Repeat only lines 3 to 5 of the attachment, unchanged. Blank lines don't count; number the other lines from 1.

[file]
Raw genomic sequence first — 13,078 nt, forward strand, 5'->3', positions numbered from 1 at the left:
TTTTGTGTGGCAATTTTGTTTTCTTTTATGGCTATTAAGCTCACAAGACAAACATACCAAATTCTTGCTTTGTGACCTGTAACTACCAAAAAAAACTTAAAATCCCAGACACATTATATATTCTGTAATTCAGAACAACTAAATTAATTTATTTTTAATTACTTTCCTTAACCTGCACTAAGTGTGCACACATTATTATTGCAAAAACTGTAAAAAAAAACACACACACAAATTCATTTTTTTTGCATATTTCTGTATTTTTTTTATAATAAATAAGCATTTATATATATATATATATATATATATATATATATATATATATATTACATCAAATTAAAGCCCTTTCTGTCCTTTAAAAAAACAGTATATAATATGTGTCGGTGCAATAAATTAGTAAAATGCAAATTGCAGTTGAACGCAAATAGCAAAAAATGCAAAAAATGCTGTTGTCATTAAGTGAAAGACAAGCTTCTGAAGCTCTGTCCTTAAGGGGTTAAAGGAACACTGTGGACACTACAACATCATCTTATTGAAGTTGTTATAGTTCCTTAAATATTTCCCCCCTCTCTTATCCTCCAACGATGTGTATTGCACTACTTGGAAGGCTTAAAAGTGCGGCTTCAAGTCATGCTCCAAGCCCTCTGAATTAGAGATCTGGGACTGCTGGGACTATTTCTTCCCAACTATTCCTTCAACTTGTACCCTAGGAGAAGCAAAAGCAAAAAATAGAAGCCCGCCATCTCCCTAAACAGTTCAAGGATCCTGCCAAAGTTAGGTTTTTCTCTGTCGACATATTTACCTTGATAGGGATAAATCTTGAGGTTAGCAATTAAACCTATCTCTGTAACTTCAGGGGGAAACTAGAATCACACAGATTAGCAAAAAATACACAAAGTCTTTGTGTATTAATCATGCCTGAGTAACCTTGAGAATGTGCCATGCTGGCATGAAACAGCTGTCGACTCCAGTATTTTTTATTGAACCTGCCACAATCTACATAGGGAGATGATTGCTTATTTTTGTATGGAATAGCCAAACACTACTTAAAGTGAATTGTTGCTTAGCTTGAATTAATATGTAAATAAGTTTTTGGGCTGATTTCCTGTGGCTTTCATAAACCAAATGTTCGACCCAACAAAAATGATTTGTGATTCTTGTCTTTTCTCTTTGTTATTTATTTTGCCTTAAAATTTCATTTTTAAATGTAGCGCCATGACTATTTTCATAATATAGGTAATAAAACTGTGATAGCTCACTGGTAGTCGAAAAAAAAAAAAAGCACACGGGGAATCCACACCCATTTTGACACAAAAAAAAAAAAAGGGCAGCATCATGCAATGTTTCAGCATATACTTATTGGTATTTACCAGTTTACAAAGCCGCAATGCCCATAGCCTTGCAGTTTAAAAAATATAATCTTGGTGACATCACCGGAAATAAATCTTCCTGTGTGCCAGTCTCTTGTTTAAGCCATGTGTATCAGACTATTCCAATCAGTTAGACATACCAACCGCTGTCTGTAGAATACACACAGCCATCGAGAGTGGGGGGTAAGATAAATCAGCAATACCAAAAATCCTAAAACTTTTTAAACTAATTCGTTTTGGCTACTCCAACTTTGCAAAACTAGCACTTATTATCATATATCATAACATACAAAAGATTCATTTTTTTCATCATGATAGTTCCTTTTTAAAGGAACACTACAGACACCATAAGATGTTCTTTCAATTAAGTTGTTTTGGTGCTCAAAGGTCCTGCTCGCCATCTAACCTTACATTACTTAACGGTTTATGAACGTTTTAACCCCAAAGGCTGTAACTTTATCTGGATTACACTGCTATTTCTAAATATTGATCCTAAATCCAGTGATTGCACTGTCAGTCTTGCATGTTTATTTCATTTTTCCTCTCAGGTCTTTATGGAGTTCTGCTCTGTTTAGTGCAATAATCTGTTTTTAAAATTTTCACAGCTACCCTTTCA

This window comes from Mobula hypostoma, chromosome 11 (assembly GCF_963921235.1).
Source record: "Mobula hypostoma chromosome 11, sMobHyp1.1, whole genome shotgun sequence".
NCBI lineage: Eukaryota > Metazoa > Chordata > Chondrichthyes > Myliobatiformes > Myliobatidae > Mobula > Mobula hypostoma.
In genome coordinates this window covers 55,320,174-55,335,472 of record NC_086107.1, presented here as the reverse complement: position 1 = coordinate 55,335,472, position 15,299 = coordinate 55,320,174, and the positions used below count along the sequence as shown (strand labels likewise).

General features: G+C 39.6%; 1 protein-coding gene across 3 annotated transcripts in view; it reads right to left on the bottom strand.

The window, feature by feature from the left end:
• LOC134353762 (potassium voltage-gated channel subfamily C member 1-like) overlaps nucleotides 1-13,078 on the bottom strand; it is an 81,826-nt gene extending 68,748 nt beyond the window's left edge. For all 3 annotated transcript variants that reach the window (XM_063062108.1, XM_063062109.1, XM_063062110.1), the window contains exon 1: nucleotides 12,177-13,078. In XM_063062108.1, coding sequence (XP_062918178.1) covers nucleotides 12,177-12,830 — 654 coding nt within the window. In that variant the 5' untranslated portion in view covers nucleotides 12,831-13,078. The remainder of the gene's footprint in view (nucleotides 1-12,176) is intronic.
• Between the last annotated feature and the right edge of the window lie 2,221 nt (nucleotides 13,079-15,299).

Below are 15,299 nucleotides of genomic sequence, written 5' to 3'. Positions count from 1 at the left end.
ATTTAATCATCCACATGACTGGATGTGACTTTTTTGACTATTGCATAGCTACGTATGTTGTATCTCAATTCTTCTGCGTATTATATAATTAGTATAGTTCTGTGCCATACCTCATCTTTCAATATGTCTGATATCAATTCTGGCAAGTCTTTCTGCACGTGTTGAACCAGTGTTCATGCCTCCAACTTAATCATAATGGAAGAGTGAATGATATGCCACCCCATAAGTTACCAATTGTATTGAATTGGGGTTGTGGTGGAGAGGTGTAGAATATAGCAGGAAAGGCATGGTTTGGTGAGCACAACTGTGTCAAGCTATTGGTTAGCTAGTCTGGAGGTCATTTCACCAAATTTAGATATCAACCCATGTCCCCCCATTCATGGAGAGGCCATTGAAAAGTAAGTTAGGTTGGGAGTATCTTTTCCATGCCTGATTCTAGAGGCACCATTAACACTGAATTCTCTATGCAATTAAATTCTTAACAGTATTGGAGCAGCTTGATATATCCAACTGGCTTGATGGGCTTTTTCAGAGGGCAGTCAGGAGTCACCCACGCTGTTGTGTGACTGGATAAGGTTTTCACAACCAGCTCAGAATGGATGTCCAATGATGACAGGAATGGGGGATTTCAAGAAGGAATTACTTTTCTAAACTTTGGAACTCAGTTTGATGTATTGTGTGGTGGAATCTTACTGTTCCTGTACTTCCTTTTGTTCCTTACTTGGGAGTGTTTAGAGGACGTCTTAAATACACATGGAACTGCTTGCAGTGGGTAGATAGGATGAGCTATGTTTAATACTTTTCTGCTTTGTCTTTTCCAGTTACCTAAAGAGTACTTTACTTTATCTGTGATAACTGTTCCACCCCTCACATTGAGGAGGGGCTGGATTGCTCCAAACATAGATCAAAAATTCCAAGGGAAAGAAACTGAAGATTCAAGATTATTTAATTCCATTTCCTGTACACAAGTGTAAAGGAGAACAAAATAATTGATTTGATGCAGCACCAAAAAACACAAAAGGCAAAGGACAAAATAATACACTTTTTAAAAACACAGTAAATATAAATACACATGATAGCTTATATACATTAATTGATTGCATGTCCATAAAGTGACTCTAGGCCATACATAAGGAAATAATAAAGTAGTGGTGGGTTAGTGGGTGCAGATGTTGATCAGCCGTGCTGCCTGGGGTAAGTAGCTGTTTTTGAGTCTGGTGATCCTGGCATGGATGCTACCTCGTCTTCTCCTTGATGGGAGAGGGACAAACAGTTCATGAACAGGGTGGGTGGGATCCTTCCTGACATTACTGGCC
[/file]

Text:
This window comes from Mobula hypostoma, chromosome 11 (assembly GCF_963921235.1).
Source record: "Mobula hypostoma chromosome 11, sMobHyp1.1, whole genome shotgun sequence".
NCBI lineage: Eukaryota > Metazoa > Chordata > Chondrichthyes > Myliobatiformes > Myliobatidae > Mobula > Mobula hypostoma.